Costs are up, demand is down and South Africa’s economic growth slowed to an annual rate of 0.9% in the first quarter of 2013, highlighting the important role that small business has in creating employment and boosting the economy.
As a supporter of small business, Nedbank realised a need for a comprehensive and accessible index that provides meaningful trends and insights for small businesses and stakeholders to truly understand what they are up against and how they can reach their full potential.
“We hope that this index will become the main reference point for leaders in the private and public sectors to engage on issues pertaining to small business. Notably, this can serve as an enabling tool for small business to guide their business decisions,” says Ingrid Johnson, Nedbank group managing executive of retail and business banking.
Quarterly surveys conducted with over 1300 small business owners and decision makers in different sectors provide information on small business behaviour, their challenges, plans and overall confidence levels. These findings, combined with other economic data will be translated into a complete index from February 2014
According to Professor Adré Schreuder of Consulta Research and professor of marketing research at the University of Pretoria, the Small Business Index™ adheres to world class standards of scientific rigor and model-development: “It is truly unique in that it combines a survey-based confidence index with key economic indicators.”
The first two rounds of fieldwork have already provided some interesting insights into top-of-mind issues for small businesses. Overall business owners are neutral about the future with only slight indications that they expect their financial positions to improve. Cash flow, budget constraints, changes in the economy and rising costs have been highlighted as the main hurdles to business growth.
While the country is pinning its hope for job creation on the small business sector, the index revealed that fewer business owners plan to hire more people, and 15% intend shedding staff. Most business owners cited the affordability of salaries and wages followed by changes in the economy as reasons for anticipated layoffs.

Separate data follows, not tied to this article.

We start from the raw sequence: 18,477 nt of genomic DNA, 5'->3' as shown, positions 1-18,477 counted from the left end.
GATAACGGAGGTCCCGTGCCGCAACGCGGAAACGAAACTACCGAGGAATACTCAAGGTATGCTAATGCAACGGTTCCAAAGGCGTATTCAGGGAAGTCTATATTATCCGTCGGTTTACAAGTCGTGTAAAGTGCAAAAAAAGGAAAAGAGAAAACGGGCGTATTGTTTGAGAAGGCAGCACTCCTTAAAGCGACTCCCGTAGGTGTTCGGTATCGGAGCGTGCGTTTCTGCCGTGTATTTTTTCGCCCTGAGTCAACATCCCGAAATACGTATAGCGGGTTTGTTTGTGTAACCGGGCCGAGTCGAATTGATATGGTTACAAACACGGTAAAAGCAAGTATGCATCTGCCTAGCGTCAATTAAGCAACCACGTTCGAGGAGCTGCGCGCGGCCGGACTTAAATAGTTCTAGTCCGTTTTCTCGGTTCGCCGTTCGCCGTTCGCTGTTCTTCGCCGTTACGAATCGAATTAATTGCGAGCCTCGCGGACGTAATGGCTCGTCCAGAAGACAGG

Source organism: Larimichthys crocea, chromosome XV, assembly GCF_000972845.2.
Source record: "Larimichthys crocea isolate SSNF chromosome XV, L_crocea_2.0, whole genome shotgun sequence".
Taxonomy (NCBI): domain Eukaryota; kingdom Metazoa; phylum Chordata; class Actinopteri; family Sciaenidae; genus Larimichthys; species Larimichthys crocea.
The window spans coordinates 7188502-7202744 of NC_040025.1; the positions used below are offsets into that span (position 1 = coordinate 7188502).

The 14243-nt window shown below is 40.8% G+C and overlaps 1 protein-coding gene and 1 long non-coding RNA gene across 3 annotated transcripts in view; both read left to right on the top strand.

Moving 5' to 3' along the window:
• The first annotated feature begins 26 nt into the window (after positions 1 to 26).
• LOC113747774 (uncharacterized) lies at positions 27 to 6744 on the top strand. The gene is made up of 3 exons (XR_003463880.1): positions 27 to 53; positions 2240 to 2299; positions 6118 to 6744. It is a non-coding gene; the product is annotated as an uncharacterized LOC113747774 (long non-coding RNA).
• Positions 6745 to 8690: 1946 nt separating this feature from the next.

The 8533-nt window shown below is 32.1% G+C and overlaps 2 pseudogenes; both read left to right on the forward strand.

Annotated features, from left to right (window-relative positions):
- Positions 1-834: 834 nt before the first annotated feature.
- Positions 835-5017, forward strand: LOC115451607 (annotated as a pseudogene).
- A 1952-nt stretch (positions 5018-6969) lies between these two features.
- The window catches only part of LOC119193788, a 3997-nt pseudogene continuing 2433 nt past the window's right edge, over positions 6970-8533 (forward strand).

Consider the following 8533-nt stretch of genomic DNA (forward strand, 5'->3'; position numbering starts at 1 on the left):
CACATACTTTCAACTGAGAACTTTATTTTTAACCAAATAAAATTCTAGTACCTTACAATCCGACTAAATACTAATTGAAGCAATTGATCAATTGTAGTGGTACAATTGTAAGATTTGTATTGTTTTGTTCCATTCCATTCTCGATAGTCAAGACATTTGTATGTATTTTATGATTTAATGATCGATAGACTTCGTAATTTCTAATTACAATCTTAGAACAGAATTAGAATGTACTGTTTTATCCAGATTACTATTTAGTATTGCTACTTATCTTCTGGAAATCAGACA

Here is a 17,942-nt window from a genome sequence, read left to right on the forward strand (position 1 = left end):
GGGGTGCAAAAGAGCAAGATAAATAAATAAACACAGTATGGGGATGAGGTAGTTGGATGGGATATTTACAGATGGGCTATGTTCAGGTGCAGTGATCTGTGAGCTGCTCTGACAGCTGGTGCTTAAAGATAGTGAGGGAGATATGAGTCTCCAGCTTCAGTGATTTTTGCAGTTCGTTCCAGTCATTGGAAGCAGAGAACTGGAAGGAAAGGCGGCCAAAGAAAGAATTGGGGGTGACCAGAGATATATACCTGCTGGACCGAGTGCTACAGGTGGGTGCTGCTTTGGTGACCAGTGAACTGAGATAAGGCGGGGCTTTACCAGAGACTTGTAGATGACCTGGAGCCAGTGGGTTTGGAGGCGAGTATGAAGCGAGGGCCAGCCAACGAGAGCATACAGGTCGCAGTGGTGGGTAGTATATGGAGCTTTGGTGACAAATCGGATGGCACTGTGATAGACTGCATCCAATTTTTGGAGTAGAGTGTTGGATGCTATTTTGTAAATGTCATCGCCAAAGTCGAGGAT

Support from the public and private sector was also found to be inadequate with support for the government being worse than expected and significantly declined over the first quarter of 2013. The main reasons related to legislation, bureaucracy in acquiring state finance and the government’s failure to improve the economy.
The sector’s plans, however, around capital expenditure and expansion provide some encouragement. With only a third of the businesses running at full capacity, as much as 50% are looking to make some form of capital expenditure in the coming year. 53% of businesses stated that they had already made the investments in the past 12 months. It is interesting to note that significantly more business owners said they planned to use their own business revenue to fund expansion plans rather than outside finance. Just 34% planned to use bank or government finance. Almost half of the respondents felt that obtaining finance was extremely difficult even though 64% of those who did apply were in fact successful.
As the South African economy contracts, business owners are looking at expanding into international markets, especially the rest of Africa. This is an encouraging trend which looks set to continue.
For more trends and insights, visit www.SimplyBiz.co.za, or join the conversations on Twitter and Facebook using the hashtag #SASmallBusinessIndex.